Financial assistance

How a nonprofit aims to lend a helping hand to help cancer patients care for their pets

For some people, a pet can be more than just a three-letter word. In fact, a pet can be someone’s only companion. However, in certain situations, some may find it extremely difficult to take care of a pet while taking care of themselves.

At least that’s what Patricia J. (Trish) Goldsmith said she realized eight years ago when she was receiving treatment for cancer. Goldsmith, who has served as CEO of CancerCare for the past eight years, said she was diagnosed with cancer 10 days before beginning her tenure as head of the Manhattan-based nonprofit.

It was a very stressful time, she said, as she feared taking on the role of CEO while wondering what kind of treatment she would have to undergo. Her reprieve during this chaotic time was her dog, Sully. “My dog ​​was an absolute comfort to me; it was like he sensed that I was stressed and worried,” she said in an interview with CURE®. “He was always by my side and that made such a difference.”

That’s when Goldsmith said she realized not everyone has the resources to go through cancer treatment while simultaneously trying to care for a pet. “Individuals might find it difficult to care for their pet,” she said. “(They may have trouble) walking them because they may not have the physical energy, there may be issues with picking up a litter box if an individual is immunocompromised, and the food, veterinary care, or even paying for an animal’s care (can be a challenge) if it’s in the hospital.

Goldsmith said she investigated whether any organizations provided both education and support for cancer patients who also owned pets. His search yielded no results, which ultimately led to the birth of CancerCare’s Pet Assistance and Wellness (PAW) program.

The scoop behind the program

Financial assistance is provided to patients who qualify to receive assistance from the PAW program, according to Goldsmith. She explained that patients receive either a gift card or a check for $200 to help cover some of the costs associated with caring for a pet. Although she said it doesn’t seem like a lot of money, it can help a patient buy needed food or medicine for their pet.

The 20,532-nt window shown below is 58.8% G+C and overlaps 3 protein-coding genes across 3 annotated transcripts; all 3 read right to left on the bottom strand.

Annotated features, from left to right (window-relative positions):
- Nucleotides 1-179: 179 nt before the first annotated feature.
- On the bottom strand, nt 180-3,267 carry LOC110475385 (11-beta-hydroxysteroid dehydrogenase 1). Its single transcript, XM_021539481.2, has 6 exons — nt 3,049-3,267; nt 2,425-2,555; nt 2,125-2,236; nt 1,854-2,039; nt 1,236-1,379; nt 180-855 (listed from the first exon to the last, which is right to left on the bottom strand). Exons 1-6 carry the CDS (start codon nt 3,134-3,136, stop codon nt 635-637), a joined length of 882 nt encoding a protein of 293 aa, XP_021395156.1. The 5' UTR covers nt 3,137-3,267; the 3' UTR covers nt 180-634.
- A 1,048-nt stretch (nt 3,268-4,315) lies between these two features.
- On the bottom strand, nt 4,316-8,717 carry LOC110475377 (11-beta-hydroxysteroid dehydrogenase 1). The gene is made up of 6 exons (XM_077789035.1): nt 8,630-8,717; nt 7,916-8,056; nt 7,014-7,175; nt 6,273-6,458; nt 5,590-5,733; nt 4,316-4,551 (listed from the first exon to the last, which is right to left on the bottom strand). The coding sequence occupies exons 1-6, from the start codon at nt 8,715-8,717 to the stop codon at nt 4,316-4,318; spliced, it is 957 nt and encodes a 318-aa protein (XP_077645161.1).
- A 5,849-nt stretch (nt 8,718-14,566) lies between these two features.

Additionally, the program provides educational resources for patients on caring for a pet during treatment. For example, she said some patients undergoing radiation therapy asked if it was safe for them to be around their pets.

Since the program launched in March 2020, it has helped 1,500 patients retain pet ownership. Goldsmith said it was interesting to find that 34% of these patients said their pet was the only form of support in their household.

Future plans

Goldsmith explained that CancerCare intends to expand the program’s offerings to create a nationwide repository of resources. She said that if someone, for example, lives in St. Louis, there might be a specially designed pantry for pets that the patient can use, or maybe a pet walking service. volunteer dogs in another city that patients can take advantage of.

They also hope to produce more educational content to answer other questions and concerns people may have. For example, Goldsmith said he recently received comments from someone wondering what he should know about owning a pet while caring for a child with cancer. There are also plans to produce educational brochures to provide to physicians and cancer centers across the country who would ask the question of pet ownership right from the start.

“From my point of view, (I want there to be) very little worry for cancer patients, with a few exceptions, in terms of owning animals during their treatment,” she said. . “Taking one less worry off their plate is a very important part of this (program).”

Editor’s Note: The PAW program is only for cancer patients who own a dog or cat. Goldsmith said they haven’t ruled out expanding the program to include other pets in the future.

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